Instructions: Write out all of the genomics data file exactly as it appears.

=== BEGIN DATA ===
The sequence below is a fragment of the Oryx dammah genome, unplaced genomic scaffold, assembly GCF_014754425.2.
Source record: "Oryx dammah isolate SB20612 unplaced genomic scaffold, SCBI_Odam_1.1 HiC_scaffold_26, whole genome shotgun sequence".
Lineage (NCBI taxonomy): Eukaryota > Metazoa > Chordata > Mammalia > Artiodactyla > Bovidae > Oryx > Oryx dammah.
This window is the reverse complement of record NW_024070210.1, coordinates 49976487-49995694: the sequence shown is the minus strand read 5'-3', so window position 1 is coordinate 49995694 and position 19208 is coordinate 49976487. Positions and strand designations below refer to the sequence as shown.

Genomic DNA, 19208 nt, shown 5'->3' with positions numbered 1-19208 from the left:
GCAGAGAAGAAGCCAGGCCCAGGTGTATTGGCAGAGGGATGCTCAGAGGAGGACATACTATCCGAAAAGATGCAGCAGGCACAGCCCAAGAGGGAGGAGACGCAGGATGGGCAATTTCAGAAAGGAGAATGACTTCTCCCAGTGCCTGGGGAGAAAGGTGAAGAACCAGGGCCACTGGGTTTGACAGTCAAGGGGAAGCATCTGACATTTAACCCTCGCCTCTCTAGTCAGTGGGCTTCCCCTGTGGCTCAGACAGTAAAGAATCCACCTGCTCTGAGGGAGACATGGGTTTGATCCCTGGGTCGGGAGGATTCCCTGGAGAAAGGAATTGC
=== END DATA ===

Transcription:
The sequence below is a fragment of the Oryx dammah genome, unplaced genomic scaffold, assembly GCF_014754425.2.
Source record: "Oryx dammah isolate SB20612 unplaced genomic scaffold, SCBI_Odam_1.1 HiC_scaffold_26, whole genome shotgun sequence".
Lineage (NCBI taxonomy): Eukaryota > Metazoa > Chordata > Mammalia > Artiodactyla > Bovidae > Oryx > Oryx dammah.
This window is the reverse complement of record NW_024070210.1, coordinates 49976487-49995694: the sequence shown is the minus strand read 5'-3', so window position 1 is coordinate 49995694 and position 19208 is coordinate 49976487. Positions and strand designations below refer to the sequence as shown.

Genomic DNA, 19208 nt, shown 5'->3' with positions numbered 1-19208 from the left:
GCAGAGAAGAAGCCAGGCCCAGGTGTATTGGCAGAGGGATGCTCAGAGGAGGACATACTATCCGAAAAGATGCAGCAGGCACAGCCCAAGAGGGAGGAGACGCAGGATGGGCAATTTCAGAAAGGAGAATGACTTCTCCCAGTGCCTGGGGAGAAAGGTGAAGAACCAGGGCCACTGGGTTTGACAGTCAAGGGGAAGCATCTGACATTTAACCCTCGCCTCTCTAGTCAGTGGGCTTCCCCTGTGGCTCAGACAGTAAAGAATCCACCTGCTCTGAGGGAGACATGGGTTTGATCCCTGGGTCGGGAGGATTCCCTGGAGAAAGGAATTGC